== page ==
As this hurricane season approaches, we’re focused on helping agents across the country address these three questions:
- What should you expect this season in terms of the storm climate?
- What can you tell policyholders and prospects about last year’s hurricane season to help them prepare for this season?
- How can you retain the flood policies and commissions you added to your book after last hurricane season?
IIAT Advantage flood partner Assurant provided some insight on what to expect this upcoming hurricane season:
What to Expect This Hurricane Season
So far this year, Colorado State University predicts a slightly above-average 2018 season, citing the relatively low likelihood of a significant El Nino as a primary factor.
The CSU Tropical Meteorology Project team is predicting 14 named storms during the Atlantic hurricane season, which runs from June 1 to November 30. Of those, researchers expect seven to become hurricanes and three to reach major hurricane strength with sustained winds of 111 miles per hour or greater.
How to Help Policyholders Prepare for an Active Hurricane Season
As we prepare for the hurricane season ahead, flood insurance is critically important. Last year’s hurricane season proved that beyond a shadow of a doubt. If customers ask you about dropping their flood policies, make sure they understand that flood insurance is essential to protecting their assets. The 2017 hurricane season had a devastating impact on uninsured properties, costing a record amount.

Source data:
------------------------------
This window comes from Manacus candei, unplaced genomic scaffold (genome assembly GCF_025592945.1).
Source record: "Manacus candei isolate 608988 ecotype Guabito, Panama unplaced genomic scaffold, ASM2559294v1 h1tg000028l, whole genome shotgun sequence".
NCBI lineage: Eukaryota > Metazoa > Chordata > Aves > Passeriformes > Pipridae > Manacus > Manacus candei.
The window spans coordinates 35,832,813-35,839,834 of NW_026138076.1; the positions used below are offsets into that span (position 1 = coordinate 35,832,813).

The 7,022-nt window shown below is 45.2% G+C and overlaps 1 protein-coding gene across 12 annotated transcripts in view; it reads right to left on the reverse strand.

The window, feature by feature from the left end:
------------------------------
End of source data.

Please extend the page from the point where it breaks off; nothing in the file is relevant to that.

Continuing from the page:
IIAT provides a sample letter that you can use as a template to communicate with your clients. Share these facts with policyholders and prospects to help them understand the importance of flood insurance.
Protect Your Flood Book Year Round
With last year’s hurricane season almost a year behind us, the new policies you acquired last year, as well as existing policies, will be up for renewal. While we typically see many “disaster-inspired policies” drop off at first renewal, talking to your policyholders proactively can make all the difference. In addition to the stats above, make sure your policyholders know:
- All 50 states have experienced flash flooding in the last five years.
- More than 20% of flood claims come from properties outside the high-risk flood zones.
- Just a few inches of water can cause tens of thousands of dollars in damage.
- If your property is grandfathered into a lower risk zone than FEMA’s current flood map reflects, and you let your policy lapse, you could lose this benefit.
- Disaster Assistance is not free money, the most common form of assistance is a low-interest SBA loan.
- Flood insurance pays claims regardless of whether or not there is a Presidential Disaster Declaration.
- They may be able to decrease the cost of their premium while maintaining flood protection with private flood insurance.
Need additional information about Flood Markets?
Contact Polly Middlebrook at 512.493.2425